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I was in London for a few days seeing clients, dropping off paintings and I decided to extend my trip to squeeze in a spot of Christmas shopping, and get a painting done.
The winter weather was surely going to close in at some point so I had to be quick. I needed to choose a spot near to where I was going to shop later on.
I arrived at Piccadilly Circus, and after a bit of thought, I rather liked the idea of Christmas shoppers spilling in and out of the Tube station exit.
There are so many exits at this station that I swear in 20 odd years I have never used the same one twice, it is especially confusing coming out of the station, and even more so after and few glasses of Christmas cheer.
While braving the traffic, I checked out each exit for suitability. Eventually I happened upon the one at the bottom of Regent Street. It had a lovely arc to it and I could see the fountain in the background. It also had the added advantage of a couple of large electricity junction boxes I could prop my drawing book on while I worked. This would be may chosen drawing spot. I set to work with a few croissants stuffed in my pockets to keep me going.
About Piccadilly Circus
This rather odd name dates back to 1612, when a man called Robert Baker, made huge amounts of cash by selling rather fancy, fashionable collars then known as ‘Piccadils’. With the proceeds from his canny entrepreneurship, he built himself a mansion on this site. Good old Bob.
Now, this part of town was pretty up market even then, and as he made his money out of ‘trade’ rather than being landed gentry, Robert was naturally envied, and derided for this class crime.
So in reprisal, the locals whispered behind their hands and spitefully referred to his mansion as Picadil Hall. Oh how they laughed! And who were those whisperers? Well, no one knows as their names have been totally lost in time. Robert has been remembered, however, the name stuck, and today Piccadilly Circus is known throughout the world as a fine place to visit. Karma.
The Fountain in Piccadilly Circus
The official name of the fountain at the centre of the circus is ‘The Shaftesbury Memorial Fountain’ after the kindly Victorian philanthropist Anthony Ashley Cooper, 7th Earl of Shaftesbury. A lovely man by all accounts. It was financed by public subscription, which is clearly testament to his charitable works.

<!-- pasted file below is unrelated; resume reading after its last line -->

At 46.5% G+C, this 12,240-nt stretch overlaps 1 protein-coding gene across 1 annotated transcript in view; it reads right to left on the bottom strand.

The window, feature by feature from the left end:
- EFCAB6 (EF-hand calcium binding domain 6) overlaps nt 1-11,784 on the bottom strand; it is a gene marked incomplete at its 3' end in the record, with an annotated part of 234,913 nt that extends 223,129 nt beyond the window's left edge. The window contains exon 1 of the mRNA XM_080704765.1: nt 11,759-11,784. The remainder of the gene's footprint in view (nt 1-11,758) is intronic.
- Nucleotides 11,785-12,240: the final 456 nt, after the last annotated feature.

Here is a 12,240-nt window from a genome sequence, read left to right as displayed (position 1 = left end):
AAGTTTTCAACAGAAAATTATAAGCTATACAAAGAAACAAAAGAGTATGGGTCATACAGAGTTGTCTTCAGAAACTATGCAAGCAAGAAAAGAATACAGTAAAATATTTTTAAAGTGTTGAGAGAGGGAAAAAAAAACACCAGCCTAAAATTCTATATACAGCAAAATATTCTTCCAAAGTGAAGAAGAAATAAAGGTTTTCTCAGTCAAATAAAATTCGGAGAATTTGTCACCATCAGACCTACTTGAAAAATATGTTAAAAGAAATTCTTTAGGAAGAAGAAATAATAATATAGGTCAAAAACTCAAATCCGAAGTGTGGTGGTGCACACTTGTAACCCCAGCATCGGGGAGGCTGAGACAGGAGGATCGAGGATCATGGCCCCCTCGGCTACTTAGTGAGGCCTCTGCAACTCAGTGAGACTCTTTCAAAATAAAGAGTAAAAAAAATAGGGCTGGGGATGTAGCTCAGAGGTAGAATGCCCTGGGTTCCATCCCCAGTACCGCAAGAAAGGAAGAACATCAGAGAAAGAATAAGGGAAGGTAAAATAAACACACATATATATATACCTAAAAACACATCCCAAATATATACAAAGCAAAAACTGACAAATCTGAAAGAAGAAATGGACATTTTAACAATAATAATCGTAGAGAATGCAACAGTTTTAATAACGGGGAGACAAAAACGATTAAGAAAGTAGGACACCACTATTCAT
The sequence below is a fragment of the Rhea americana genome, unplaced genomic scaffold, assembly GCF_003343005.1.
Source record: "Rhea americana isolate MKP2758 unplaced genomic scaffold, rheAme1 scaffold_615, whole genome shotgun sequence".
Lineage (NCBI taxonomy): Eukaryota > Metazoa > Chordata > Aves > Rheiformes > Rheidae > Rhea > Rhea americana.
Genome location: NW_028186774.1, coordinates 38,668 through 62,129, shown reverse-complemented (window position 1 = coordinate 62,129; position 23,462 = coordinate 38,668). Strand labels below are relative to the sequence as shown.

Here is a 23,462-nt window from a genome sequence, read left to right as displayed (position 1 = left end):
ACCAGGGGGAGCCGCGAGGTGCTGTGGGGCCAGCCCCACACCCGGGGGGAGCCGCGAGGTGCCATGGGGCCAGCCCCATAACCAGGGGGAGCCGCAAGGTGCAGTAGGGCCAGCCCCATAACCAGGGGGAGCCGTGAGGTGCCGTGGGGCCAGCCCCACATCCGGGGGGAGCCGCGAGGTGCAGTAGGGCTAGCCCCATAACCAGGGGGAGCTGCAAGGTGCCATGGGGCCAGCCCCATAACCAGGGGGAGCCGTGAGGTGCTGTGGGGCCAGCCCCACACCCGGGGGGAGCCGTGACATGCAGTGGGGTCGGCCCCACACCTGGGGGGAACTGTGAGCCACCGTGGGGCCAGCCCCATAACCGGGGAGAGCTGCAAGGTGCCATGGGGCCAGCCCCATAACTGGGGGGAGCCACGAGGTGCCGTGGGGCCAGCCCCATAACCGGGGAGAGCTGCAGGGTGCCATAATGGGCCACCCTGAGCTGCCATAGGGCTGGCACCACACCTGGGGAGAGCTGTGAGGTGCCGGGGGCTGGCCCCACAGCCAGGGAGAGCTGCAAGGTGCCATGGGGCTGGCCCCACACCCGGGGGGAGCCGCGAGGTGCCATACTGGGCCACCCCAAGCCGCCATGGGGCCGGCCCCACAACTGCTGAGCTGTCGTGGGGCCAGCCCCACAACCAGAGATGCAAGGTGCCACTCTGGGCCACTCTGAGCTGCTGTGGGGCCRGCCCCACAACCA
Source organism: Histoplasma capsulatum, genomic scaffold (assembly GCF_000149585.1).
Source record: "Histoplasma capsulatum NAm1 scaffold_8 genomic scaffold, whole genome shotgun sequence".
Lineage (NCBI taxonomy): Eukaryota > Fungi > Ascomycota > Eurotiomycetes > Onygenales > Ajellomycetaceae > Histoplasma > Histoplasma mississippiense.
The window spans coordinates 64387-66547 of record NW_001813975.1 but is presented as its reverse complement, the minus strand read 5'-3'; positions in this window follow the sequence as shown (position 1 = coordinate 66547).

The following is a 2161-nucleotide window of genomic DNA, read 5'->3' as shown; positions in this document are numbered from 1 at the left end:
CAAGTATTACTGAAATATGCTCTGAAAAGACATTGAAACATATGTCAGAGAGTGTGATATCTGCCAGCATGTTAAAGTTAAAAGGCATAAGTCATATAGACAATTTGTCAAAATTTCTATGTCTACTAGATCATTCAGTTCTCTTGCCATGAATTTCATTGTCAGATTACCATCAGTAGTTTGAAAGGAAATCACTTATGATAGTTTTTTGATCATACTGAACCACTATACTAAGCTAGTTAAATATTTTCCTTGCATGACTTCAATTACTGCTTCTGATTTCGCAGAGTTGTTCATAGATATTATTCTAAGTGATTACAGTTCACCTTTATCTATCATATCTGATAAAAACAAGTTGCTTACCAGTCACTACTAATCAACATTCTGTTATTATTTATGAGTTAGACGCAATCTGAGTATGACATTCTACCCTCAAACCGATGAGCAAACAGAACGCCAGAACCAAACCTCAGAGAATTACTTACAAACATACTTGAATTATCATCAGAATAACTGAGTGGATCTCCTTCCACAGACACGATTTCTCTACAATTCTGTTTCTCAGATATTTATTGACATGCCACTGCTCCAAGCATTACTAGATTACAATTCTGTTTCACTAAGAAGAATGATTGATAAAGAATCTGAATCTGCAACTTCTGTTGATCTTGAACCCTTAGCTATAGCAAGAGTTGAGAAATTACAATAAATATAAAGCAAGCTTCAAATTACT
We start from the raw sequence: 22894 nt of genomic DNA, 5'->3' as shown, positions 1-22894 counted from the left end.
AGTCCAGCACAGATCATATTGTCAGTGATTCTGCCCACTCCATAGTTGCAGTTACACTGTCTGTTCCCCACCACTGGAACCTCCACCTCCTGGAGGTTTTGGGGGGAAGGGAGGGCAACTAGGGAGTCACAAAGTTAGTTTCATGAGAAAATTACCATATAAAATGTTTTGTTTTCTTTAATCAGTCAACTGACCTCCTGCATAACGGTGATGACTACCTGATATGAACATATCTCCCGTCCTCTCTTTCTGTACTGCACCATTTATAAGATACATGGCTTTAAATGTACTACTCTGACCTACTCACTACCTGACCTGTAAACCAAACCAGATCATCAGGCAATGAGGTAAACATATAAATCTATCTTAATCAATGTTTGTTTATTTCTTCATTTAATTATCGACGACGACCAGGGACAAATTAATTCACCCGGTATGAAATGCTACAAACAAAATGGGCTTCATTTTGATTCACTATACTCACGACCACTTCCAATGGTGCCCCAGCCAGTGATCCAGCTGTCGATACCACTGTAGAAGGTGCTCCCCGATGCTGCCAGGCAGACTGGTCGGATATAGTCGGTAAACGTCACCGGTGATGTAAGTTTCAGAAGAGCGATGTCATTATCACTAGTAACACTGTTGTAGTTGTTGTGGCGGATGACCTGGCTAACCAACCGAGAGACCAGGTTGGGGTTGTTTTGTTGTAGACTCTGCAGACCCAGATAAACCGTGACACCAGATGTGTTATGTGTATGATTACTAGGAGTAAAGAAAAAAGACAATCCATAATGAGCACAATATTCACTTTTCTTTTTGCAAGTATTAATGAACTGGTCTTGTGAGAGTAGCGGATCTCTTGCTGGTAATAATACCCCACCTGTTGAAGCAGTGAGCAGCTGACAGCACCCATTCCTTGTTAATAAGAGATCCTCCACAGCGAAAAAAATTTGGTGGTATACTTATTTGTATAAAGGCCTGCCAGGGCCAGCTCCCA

It was designed by Alfred Gilbert and originally you could drink from their fountain, but that idea was abandoned rather quickly after all the cups were stolen. That’s London for you.
Lastly, the statue on the top is known as Eros, the God of sexual love. It is not Eros, however, but his brother Anteros, the God of selfless and mature love. That said, as Piccadilly Circus has been a bit of a hot spot for prostitution for well over 150 years, I would say Eros was more the fitting deity to watch over the passing masses.
Painting and drawing in Piccadilly Circus
I normally do a quick drawing first to get my eye in on composition, so I pulled a few ideas together to get in the key shapes. Once I was happy with one, I got rolling on the final piece. I knew at this stage that I would not be able to finish totally on the spot. The winter days are pretty short in London so the light would go early. Also it was cold too. I can work in fairly cold conditions as my Irish blood carries its own anti-freeze. That said, once I begin to shake and shiver it’s impossible to work. I’m not a pointillist.
As it’s Christmas, I wanted to get in plenty of bag carrying going on. I also wanted to get the wrapping around the fountain in. It is always wrapped up at Christmas because drunken Londoners climb in it, some also climb up it and bend dear old Anteros’ bow. That’s London for you….AGAIN!
When working on the street, you notice things that you simply can’t notice in a studio. It was the stress of Christmas shopping. Some people did not look happy at all. They were uptight, lost and wondering where the hell to go next. As I am a reportage artist, I decided to subtly put this in, it’s what I do. A slight treadmill feeling in the back ground. That is what shopping at Christmas can be like, and let’s not deny it.
I stayed long enough to finish the drawing and add a bit of colour too, though as I suspected, the cold got me in the end. My fingers were about to snap off unless I had a tea soon.
I packed up and wandered up Piccadilly. I had shopping to do myself now, though I made sure I enjoyed the lights and drank in a bit of Christmas spirit along with my tea and cake. We are here for a good time, not a long time.
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